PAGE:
1787 - 1793
gold sheet on a wooden core, set with rubies, diamonds and emeralds
83 mm (H)
Place of origin
MysoreOrder this image
Powis Castle and Garden, Powys (Accredited Museum)
On show at
This finial was given to Henrietta Antonia Herbert, Countess of Powis by Lord Wellesley. On 4th May 1799, Tipu, Sultan of Mysore fell in the assault on Seringapatam. The city, richest in all South India, fell into British hands. The majority of its riches were divided amongst the British soldiers of that victory. Wellesley was ordered to preserve the most significant contents of Tipu’s palace. Unfortunately the throne had already been stripped and this finial is a rare survivor.
A tiger head finial from the throne of Tipu Sultan (r.1784-1799). One of two finials known to have survived from the original throne. Gold on a wooden core, set with rubies, diamonds and emeralds; the eyes rubies, the tiger stripes on the head are set with either rubies or diamonds; the tongue set with a ruby, the teeth, diamonds; an emerald set in the forehead; the neck set with two bands of rubies with a band of emeralds between. Mysore (Seringapatam), made between 1787 and 1793. A depiction of the complete throne was drawn by Anna Tonelli: see 1180776.
Major David Price, Prize Agent attached to the Madras Army, was part of the team in charge of redistributing the contents of Tipu Sultan's Treasury after the fall of Seringapatam in 1799. Price described Tipu's throne 'As far as I can now describe it, [the throne] was a clumsy wooden platform, of six or eight sides, entirely overlaid with gold, of the thickness, I should conceive, of a sheet of lead; sculptured all over with the tiger streak device. It was supported on four tigers of wood, also covered with gold; and on an iron stay, curving over from the hinder part of the platform, was to be fixed, the Homai, or pheonix; also covered with gold and set with jewels.' The throne was broken up and the sheet gold was cut and made into parcels to pay troops the rest was sold off; the jewels were sold off by auction. The Powis example is one of two finials to have survived from Tipu's throne. The Powis example belonged to the Countess of Powis (Henrietta Antonia Herbert) and is mentioned in her notebook 'An (?) Or Moulu Basket containing a head in pure Gold set with Precious Stones and one of the 8 heads which were on Tipoo Sultan's Throne at Seringapatam given me by Ld.Wellesley'. The second was bought by Surgeon-Major Pulteney Mein at the auction and was the property of one of his descendants until 1974 (this finial was recently sold at Bonhams, London to a private collector). One of the four tiger supports mentioned by Price is in the Royal Collection at Windsor Castle as is the huma bird or pheonix. Accepted by HM Treasury on 21st March, 1963 in lieu of tax and conveyed to National Trust ownership on 29th November 1963.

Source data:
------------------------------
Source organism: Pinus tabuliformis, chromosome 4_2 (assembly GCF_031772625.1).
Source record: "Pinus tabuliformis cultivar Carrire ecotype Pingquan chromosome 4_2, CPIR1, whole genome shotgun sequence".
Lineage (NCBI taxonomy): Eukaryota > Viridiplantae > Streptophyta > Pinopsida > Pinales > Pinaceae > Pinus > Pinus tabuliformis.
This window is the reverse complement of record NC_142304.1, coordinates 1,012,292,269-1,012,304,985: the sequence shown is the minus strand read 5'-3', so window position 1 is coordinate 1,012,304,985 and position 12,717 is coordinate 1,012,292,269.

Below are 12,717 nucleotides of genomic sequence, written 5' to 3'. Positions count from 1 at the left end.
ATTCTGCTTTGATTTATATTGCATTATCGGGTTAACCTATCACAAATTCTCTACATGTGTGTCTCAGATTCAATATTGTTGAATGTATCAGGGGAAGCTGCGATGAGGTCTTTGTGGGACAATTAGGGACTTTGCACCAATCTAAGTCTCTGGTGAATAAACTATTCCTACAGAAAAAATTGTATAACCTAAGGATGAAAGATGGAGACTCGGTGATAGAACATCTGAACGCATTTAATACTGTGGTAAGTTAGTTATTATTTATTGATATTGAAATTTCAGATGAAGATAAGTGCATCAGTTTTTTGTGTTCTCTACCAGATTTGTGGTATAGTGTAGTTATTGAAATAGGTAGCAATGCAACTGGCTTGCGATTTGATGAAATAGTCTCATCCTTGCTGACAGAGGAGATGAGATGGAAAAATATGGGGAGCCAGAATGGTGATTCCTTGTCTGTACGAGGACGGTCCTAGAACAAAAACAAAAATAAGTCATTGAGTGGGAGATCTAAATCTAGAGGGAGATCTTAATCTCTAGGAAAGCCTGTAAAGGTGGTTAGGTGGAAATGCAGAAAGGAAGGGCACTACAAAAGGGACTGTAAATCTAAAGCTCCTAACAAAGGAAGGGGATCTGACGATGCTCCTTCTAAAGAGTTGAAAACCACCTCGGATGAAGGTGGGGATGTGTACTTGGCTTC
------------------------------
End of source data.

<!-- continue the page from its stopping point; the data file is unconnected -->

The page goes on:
Makers and roles
Indian , maker
Archer, Rowell and Skelton 1987 Mildred Archer, Christopher Rowell, and Robert Skelton, Treasures from India: The Clive Collection at Powis Castle, London, 1987, p.75, no.88 Chu 2018 John Chu, ‘Game of Thrones in an 'Asiatic World': Henrietta Clive and Anna Tonelli in British India’, National Trust Historic Houses & Collections Annual, 2018, pp.42, 44